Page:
Gary Haq reports on why his debut children's book has a strong environmental message
As a researcher at a leading global environmental think-tank, I have spent most of my career persuading policymakers around the world to act to protect the environment.
One of the biggest barriers to solving many contemporary environmental issues is our unwillingness to change our lifestyles. This stubbornness is jeopardising the planet both for our children and future generations. Children growing up today will face the consequences of a changing climate. Temperatures are increasing on the land and in the ocean, the sea level is rising, and quantities of snow and ice are diminishing as greenhouse gas emissions and concentrations have increased.
The impact we are making on our climate is clear. If we fail to take further action soon, we risk profound disruption to all levels of society and the natural world. We need to prepare children for future climate change - from natural disasters to the creeping effects of rising sea levels and changing rainfall patterns.
Given the size of the challenge, it is surprising how little coverage there is in children's fiction of green issues, and particularly of climate change. To some extent, this reflects the attention given to environmental issues in broader society. Our interest in the environment waxes and wanes with economic and political cycles. In a recession, green issues fall down the political and public agenda. The current dominance of Brexit and the climate-sceptical stance of the US are further distracting our attention from the urgency of the problem.
One of the first books that conveyed ecological destruction to young children was Dr Seuss's The Lorax, published in 1971 - one year after the first Earth Day. The book highlighted the division between business and environment.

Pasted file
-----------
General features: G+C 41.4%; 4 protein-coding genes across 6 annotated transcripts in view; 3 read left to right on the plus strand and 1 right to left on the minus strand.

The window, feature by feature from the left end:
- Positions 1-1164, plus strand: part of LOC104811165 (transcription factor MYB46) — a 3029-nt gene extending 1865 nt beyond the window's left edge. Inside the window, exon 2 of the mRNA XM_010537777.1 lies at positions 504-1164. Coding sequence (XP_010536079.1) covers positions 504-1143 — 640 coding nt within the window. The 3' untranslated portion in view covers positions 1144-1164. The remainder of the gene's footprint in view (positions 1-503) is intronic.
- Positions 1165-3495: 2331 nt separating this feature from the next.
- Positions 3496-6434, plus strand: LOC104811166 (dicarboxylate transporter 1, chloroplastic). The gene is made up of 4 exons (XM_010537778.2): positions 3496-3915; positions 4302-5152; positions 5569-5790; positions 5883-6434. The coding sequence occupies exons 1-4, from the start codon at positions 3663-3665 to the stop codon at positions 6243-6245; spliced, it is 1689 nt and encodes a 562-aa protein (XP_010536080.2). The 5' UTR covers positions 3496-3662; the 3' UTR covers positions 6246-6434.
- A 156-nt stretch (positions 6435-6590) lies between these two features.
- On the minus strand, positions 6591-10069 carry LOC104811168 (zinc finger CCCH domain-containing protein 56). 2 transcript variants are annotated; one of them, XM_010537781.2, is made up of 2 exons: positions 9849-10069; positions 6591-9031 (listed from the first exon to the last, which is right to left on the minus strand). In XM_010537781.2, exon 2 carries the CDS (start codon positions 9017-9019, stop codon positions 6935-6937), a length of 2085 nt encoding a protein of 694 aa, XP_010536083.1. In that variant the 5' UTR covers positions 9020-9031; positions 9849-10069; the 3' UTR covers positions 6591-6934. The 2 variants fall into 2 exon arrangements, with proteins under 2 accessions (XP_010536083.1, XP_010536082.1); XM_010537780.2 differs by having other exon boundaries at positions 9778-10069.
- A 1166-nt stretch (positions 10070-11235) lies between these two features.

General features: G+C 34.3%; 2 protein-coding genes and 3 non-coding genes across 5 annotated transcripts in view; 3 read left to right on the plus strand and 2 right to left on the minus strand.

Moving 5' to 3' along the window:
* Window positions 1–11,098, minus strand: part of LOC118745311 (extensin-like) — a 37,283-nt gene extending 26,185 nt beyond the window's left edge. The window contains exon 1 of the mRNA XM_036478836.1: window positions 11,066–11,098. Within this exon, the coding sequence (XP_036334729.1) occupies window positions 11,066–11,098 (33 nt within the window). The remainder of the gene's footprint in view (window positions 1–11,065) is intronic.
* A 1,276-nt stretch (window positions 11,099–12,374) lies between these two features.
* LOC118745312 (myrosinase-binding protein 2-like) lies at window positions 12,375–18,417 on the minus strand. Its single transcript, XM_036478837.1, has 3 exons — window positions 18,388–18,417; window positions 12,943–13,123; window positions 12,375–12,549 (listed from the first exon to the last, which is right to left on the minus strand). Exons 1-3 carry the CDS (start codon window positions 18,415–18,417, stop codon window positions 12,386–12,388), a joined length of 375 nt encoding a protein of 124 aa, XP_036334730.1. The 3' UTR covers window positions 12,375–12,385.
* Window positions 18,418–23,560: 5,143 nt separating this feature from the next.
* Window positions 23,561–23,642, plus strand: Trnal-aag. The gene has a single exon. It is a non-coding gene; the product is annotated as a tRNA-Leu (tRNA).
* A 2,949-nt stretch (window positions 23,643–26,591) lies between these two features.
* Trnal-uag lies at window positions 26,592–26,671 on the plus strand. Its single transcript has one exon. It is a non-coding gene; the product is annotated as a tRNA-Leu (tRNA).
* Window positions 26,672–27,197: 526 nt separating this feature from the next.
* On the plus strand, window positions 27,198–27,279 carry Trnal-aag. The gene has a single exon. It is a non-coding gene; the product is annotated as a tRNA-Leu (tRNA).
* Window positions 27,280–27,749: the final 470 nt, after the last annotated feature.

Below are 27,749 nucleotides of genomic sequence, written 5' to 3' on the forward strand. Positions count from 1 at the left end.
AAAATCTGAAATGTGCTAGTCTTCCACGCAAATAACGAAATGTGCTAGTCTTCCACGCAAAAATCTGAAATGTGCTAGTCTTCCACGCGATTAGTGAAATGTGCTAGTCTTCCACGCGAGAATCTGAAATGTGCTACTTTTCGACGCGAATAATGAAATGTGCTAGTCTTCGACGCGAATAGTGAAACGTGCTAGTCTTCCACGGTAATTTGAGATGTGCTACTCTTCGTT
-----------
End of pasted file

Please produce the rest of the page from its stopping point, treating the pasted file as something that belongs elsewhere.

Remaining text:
Recent eco-themed books include Oliver Jeffers' non-fiction picture book Here We Are: Notes for Living on Planet Earth, which provides young readers with a succinct tour of the planet. Piers Today's Last Wild trilogy paints a futuristic picture of a world ravaged by humans. Saci Lloyd's The Carbon Dairies uses an engaging narrator to consider the effects of climate change.
Stories play a part in how children perceive the world. Imaginative characters can be used to highlight our role in protecting the planet. However, climate fiction aimed at children, especially young adults, has presented a dystopian future. While this may be an accurate prediction, it is important to offer children a message of hope to inspire them to take action.
I never intended to write an eco-themed book, but given my background it seemed the most natural thing to do. My Dad, the Earth Warrior is a story about the relationship between a boy called Hero and his Dad, who have grown apart since the death of his mother. One day, Dad has a freak accident and wakes up claiming to be an earth warrior sent to protect Mother Earth. This plunges Hero into an increasingly bizarre and dangerous world.
The earth warrior provides an alternative perspective on our relationship with the natural world. At the end of the book, I encourage all readers to join the tribe and become earth warriors.
I hope that by taking a humorous approach to a serious topic, I can not only engage and entertain children but inspire them to think beyond the book. Children will be responsible for the future protection of our fragile plant, so their knowledge and engagement are critical. We need them to care if they are to address the environmental challenges that lie ahead. In the words of the Lorax: "Unless someone... cares a whole awful lot, nothing is going to get better. It's not."
Gary Haq is an earth warrior whose day job is saving the planet. He is an associate researcher at a prestigious global environmental think tank and a research scientist at a European research centre. When he's not involved in his own eco-adventures, he likes to write, read, learn languages and explore new cultures. Gary lives with his wife and young daughter, and spends his time between York, England and Laveno, Italy. My Dad, the Earth Warrior (Gazzimodo) is his first children's book, and is available in paperback, ebook and audiobook.